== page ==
seizure, there is uncontrolled, excessive electrical discharge
by the neurons
in the brain. Epilepsy
is a brain disorder characterized by recurrent seizures, but
seizures can also be caused by brain disorders such as stroke,
tumor or hypoglycemia. There are two broad categories of seizure:
partial seizures and generalized seizures.
Partial seizures affect a single side of
the brain. Simple partial seizures often are marked only by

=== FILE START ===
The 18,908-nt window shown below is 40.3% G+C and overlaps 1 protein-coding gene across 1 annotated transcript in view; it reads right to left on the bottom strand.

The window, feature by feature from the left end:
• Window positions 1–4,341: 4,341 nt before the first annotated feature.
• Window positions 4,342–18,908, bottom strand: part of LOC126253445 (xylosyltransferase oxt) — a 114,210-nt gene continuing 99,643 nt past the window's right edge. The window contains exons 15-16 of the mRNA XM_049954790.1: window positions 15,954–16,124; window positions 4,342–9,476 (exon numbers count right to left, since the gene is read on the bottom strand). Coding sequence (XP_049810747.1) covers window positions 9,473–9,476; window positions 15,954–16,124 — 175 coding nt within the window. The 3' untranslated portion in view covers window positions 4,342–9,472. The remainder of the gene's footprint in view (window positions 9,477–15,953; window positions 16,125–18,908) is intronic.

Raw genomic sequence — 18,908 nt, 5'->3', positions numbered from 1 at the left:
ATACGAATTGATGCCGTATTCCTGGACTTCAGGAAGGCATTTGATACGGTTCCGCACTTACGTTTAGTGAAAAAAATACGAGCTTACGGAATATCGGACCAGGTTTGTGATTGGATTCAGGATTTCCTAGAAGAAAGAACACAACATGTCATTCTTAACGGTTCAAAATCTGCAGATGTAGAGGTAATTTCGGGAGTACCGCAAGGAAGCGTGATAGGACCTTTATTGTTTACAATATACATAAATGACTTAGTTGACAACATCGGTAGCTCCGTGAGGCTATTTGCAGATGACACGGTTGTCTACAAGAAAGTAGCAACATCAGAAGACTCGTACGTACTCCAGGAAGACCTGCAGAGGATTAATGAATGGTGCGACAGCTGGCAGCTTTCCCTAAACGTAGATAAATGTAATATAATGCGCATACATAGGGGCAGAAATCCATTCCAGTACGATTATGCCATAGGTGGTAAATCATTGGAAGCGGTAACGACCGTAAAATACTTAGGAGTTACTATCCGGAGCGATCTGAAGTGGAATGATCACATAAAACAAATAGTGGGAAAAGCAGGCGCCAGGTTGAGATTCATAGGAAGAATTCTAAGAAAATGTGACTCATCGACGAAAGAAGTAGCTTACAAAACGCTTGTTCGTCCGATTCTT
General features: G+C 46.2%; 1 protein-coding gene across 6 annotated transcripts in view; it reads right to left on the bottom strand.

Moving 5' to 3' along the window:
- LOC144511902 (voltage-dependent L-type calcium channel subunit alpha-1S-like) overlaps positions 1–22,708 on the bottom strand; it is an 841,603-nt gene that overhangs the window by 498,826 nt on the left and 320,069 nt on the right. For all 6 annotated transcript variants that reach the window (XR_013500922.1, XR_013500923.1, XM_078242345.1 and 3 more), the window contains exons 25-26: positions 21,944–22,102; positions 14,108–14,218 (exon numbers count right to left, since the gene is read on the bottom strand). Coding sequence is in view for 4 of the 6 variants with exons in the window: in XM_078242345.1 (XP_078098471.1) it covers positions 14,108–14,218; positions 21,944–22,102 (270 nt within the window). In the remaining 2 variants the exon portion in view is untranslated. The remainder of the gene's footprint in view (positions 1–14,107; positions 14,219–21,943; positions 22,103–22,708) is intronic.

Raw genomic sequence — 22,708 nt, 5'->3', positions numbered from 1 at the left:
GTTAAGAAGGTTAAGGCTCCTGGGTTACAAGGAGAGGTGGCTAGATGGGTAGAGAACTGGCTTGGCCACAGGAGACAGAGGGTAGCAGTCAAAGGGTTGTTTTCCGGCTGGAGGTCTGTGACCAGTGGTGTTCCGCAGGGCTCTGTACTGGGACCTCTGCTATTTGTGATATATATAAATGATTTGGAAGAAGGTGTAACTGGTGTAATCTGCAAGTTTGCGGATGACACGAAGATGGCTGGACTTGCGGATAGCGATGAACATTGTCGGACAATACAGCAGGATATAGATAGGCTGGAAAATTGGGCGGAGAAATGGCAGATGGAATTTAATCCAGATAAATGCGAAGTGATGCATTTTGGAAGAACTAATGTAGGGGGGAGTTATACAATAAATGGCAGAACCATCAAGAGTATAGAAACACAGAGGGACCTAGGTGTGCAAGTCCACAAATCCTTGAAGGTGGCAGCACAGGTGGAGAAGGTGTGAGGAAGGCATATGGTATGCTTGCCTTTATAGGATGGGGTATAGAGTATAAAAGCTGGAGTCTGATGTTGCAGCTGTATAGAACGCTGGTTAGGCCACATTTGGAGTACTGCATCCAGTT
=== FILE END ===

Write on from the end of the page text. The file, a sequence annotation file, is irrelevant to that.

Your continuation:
a sudden, brief interruption of activity; when the seizure
passes, the patient may be unaware that a seizure has occurred.
Complex partial seizures involve a brief loss of consciousness.
Partial seizures often begin in a particular site in the brain,
most commonly the medial
Complex seizures affect both sides of the
brain. In some cases, the seizure begins in both sides simultaneously;
in other cases, the seizure begins on one side and spreads
to the other side. There may be a sudden loss of consciousness
and muscle spasms, with possible tongue-biting and incontinence.
After consciousness is regained, the patient may be lethargic
and confused for some time.
by Catherine E. Myers. Copyright © 2006 Memory Loss and the Brain